Children with emotional and behavioral disorders face various disturbances, and these challenges are difficult to notice either by their parents or tutors. Like in the case of Ben, a nine-and-a-half-year-old boy who was suffering from emotional and behavioral disorders, his parents were completely unaware of his condition. Ben was first categorized as a child with emotional and behavioral disorders long after experiencing various challenging behaviors. Initially, Ben used to portray characters and tendencies like abnormal mood swings, distorted thinking, excessive anxiety, and sometimes, hyper-reactions and causing disturbances. Before his condition was identified, Ben never revealed any signs or indications of emotional disturbance, which is usually the case during the development of children. Over time, Ben began to portray signs of emotional imbalance, which led to the development of aggressive behaviors and withdrawals from his peers. Ben's thinking, social, and cognitive skills got distorted, and he was no longer the active boy that his parents knew. These changes were revealed by his deteriorating class performances and the inability to grasp information faster. Also, his teachers often complained of his aggressive behaviors and lack of concentration in class, noncompliance, and withdrawal from peers.
It is the complaint of his teachers that made his parents seek the attention of psychiatrists who could understand and diagnose Ben with suitable intervention programs. After frequent medical examinations via a functional behavior analysis tool, Ben was found to exhibit emotional and behavioral tendencies that compelled his parents to seek suitable interventions to help him in his healthy life and studies. Ben went through various behavioral and psychological interventions, such as the social communication intervention, which helped in boosting his communication skills in the classroom and for interacting with friends. He also went through positive behavioral interventions and support that enabled him to reduce his aggressive behaviors and withdrawals emerging from his emotional and behavioral disorders. Today, Ben has shown tremendous improvement with reduced stress, anxiety, and depression levels. He also does not withdraw from his peers in their free time at school.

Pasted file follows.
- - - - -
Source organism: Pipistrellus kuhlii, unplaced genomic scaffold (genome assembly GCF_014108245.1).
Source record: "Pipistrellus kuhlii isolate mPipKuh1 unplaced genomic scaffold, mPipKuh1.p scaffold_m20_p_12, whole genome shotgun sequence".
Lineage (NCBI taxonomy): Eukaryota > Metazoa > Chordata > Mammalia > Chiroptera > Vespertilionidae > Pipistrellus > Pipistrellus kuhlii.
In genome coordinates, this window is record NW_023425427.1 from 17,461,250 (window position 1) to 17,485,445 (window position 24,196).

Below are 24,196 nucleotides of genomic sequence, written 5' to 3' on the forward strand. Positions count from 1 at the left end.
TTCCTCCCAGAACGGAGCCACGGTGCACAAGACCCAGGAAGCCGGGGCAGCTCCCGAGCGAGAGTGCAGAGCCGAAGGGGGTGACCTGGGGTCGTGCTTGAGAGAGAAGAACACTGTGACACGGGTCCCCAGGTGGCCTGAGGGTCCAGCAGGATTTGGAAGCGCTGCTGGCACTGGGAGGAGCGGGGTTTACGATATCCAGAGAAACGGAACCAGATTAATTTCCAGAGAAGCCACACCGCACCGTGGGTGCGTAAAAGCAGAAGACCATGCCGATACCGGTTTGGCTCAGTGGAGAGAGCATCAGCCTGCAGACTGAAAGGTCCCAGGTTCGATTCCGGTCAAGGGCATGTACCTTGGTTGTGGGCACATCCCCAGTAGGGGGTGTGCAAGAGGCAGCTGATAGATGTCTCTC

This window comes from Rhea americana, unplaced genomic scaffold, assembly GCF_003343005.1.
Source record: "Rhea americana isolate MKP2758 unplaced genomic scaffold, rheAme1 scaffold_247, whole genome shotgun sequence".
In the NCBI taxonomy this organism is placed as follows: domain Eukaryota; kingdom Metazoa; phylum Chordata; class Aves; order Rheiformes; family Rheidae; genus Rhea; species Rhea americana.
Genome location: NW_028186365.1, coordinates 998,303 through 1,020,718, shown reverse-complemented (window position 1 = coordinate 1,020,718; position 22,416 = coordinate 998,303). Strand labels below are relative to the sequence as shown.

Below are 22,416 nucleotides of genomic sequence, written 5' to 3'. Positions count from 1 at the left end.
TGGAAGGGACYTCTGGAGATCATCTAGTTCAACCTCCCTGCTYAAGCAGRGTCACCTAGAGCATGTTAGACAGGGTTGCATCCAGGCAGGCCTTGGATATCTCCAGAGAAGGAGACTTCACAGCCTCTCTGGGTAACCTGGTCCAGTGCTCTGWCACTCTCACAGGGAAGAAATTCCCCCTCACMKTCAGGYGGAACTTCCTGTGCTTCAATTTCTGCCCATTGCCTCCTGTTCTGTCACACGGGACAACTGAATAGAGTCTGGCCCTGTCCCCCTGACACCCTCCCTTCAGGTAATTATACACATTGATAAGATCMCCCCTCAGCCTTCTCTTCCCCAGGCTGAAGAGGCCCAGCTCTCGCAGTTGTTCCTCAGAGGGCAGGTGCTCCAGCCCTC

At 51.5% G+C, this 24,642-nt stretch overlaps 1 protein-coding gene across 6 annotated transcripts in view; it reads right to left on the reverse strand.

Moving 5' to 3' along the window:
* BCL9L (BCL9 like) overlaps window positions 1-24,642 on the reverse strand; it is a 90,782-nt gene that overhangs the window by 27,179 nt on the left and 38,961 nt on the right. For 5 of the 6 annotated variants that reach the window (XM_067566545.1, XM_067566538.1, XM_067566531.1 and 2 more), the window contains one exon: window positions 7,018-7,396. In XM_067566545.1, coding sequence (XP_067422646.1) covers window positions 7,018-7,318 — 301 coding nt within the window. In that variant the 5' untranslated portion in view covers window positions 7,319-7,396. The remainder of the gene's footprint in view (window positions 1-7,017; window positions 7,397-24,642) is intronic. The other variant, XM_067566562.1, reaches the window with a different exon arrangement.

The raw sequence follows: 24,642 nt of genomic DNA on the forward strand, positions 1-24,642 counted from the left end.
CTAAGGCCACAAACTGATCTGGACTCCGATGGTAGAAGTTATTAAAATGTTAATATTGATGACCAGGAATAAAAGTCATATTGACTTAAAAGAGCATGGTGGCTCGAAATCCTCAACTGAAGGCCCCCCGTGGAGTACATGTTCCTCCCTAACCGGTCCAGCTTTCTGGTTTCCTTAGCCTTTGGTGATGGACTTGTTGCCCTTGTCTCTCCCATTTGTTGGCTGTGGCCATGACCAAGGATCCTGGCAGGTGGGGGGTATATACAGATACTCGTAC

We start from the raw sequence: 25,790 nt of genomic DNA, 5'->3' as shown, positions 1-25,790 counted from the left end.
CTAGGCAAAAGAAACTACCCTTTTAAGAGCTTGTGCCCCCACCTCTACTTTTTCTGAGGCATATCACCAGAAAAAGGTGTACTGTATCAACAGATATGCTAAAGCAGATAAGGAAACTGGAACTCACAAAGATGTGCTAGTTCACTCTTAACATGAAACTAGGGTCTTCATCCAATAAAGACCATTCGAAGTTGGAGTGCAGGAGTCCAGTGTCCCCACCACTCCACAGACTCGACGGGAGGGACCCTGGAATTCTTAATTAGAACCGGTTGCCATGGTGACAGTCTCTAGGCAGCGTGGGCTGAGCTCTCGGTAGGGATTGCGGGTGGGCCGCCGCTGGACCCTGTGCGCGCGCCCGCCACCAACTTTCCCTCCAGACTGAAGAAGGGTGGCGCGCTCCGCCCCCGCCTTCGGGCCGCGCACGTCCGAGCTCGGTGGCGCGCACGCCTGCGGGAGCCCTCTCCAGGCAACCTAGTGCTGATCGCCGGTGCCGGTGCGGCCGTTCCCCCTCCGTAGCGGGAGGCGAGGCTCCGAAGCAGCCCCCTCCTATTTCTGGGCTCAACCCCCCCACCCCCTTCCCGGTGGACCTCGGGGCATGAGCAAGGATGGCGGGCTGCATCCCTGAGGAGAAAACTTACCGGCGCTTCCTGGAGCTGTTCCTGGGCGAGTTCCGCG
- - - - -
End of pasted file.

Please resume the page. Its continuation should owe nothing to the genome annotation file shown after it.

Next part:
Frey, A. J., Lee, J., Small, J. W., Walker, H. M., Seeley, J. R., Lane, K. L., ... & Charlin, M. (2017). Emotional & Behavioral Disorders in Youth. Teaching Exceptional Children, 35(5), 66-75. https://pdfs.semanticscholar.org/94ea/a55f0fded6866f47c196771a8235d56c2205.pdf
Mathur, S. R., Griller Clark, H., LaCroix, L., & Short, J. (2018). Based Practices for Reintegrating Students With Emotional and Behavioral Disorders From the Juvenile Justice System. Beyond Behavior, 27(1), 28-36. doi: 10.1177/1074295617728508
Ogundele, M. O. (2018). Behavioral and emotional disorders in childhood: A brief overview of pediatricians. World journal of clinical pediatrics, 7(1), 9-26. doi: 10.5409/wjcp.v7.i1.9